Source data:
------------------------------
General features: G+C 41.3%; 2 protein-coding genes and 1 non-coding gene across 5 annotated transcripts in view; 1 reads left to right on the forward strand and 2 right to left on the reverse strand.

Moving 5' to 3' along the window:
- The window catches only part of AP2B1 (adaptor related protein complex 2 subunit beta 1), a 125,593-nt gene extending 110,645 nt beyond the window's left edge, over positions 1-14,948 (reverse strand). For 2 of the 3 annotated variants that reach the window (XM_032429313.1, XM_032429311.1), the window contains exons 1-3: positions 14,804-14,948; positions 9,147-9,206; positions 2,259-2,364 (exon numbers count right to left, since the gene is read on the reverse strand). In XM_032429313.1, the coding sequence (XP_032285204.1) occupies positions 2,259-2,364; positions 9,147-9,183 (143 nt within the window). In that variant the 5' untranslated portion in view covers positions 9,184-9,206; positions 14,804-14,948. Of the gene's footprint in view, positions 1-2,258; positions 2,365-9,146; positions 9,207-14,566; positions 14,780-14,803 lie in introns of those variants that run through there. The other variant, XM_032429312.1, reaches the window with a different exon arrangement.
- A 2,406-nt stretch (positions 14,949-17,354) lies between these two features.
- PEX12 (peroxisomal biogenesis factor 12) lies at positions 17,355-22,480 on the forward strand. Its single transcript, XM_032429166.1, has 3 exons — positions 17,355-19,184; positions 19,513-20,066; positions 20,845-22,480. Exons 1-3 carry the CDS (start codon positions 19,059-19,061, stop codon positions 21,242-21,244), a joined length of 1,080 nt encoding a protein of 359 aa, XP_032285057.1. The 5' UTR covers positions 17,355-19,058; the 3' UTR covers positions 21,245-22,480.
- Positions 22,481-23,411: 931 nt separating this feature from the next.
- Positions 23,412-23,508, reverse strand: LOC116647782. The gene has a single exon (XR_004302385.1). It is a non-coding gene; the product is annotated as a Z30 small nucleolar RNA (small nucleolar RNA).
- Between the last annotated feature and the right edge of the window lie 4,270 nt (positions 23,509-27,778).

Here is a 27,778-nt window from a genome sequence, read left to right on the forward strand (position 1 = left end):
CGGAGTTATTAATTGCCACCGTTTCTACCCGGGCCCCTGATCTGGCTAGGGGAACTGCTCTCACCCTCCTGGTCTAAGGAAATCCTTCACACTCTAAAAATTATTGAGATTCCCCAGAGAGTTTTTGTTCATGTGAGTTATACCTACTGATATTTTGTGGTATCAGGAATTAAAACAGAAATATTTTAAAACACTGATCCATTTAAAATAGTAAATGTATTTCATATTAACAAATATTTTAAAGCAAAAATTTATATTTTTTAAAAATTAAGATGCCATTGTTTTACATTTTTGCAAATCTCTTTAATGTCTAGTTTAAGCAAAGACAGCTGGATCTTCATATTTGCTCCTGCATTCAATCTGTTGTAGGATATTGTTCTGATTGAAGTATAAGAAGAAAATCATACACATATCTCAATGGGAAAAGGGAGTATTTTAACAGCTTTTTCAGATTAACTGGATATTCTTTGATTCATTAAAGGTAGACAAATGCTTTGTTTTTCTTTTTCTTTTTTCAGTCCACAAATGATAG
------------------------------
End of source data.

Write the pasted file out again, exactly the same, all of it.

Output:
General features: G+C 41.3%; 2 protein-coding genes and 1 non-coding gene across 5 annotated transcripts in view; 1 reads left to right on the forward strand and 2 right to left on the reverse strand.

Moving 5' to 3' along the window:
- The window catches only part of AP2B1 (adaptor related protein complex 2 subunit beta 1), a 125,593-nt gene extending 110,645 nt beyond the window's left edge, over positions 1-14,948 (reverse strand). For 2 of the 3 annotated variants that reach the window (XM_032429313.1, XM_032429311.1), the window contains exons 1-3: positions 14,804-14,948; positions 9,147-9,206; positions 2,259-2,364 (exon numbers count right to left, since the gene is read on the reverse strand). In XM_032429313.1, the coding sequence (XP_032285204.1) occupies positions 2,259-2,364; positions 9,147-9,183 (143 nt within the window). In that variant the 5' untranslated portion in view covers positions 9,184-9,206; positions 14,804-14,948. Of the gene's footprint in view, positions 1-2,258; positions 2,365-9,146; positions 9,207-14,566; positions 14,780-14,803 lie in introns of those variants that run through there. The other variant, XM_032429312.1, reaches the window with a different exon arrangement.
- A 2,406-nt stretch (positions 14,949-17,354) lies between these two features.
- PEX12 (peroxisomal biogenesis factor 12) lies at positions 17,355-22,480 on the forward strand. Its single transcript, XM_032429166.1, has 3 exons — positions 17,355-19,184; positions 19,513-20,066; positions 20,845-22,480. Exons 1-3 carry the CDS (start codon positions 19,059-19,061, stop codon positions 21,242-21,244), a joined length of 1,080 nt encoding a protein of 359 aa, XP_032285057.1. The 5' UTR covers positions 17,355-19,058; the 3' UTR covers positions 21,245-22,480.
- Positions 22,481-23,411: 931 nt separating this feature from the next.
- Positions 23,412-23,508, reverse strand: LOC116647782. The gene has a single exon (XR_004302385.1). It is a non-coding gene; the product is annotated as a Z30 small nucleolar RNA (small nucleolar RNA).
- Between the last annotated feature and the right edge of the window lie 4,270 nt (positions 23,509-27,778).

Here is a 27,778-nt window from a genome sequence, read left to right on the forward strand (position 1 = left end):
CGGAGTTATTAATTGCCACCGTTTCTACCCGGGCCCCTGATCTGGCTAGGGGAACTGCTCTCACCCTCCTGGTCTAAGGAAATCCTTCACACTCTAAAAATTATTGAGATTCCCCAGAGAGTTTTTGTTCATGTGAGTTATACCTACTGATATTTTGTGGTATCAGGAATTAAAACAGAAATATTTTAAAACACTGATCCATTTAAAATAGTAAATGTATTTCATATTAACAAATATTTTAAAGCAAAAATTTATATTTTTTAAAAATTAAGATGCCATTGTTTTACATTTTTGCAAATCTCTTTAATGTCTAGTTTAAGCAAAGACAGCTGGATCTTCATATTTGCTCCTGCATTCAATCTGTTGTAGGATATTGTTCTGATTGAAGTATAAGAAGAAAATCATACACATATCTCAATGGGAAAAGGGAGTATTTTAACAGCTTTTTCAGATTAACTGGATATTCTTTGATTCATTAAAGGTAGACAAATGCTTTGTTTTTCTTTTTCTTTTTTCAGTCCACAAATGATAG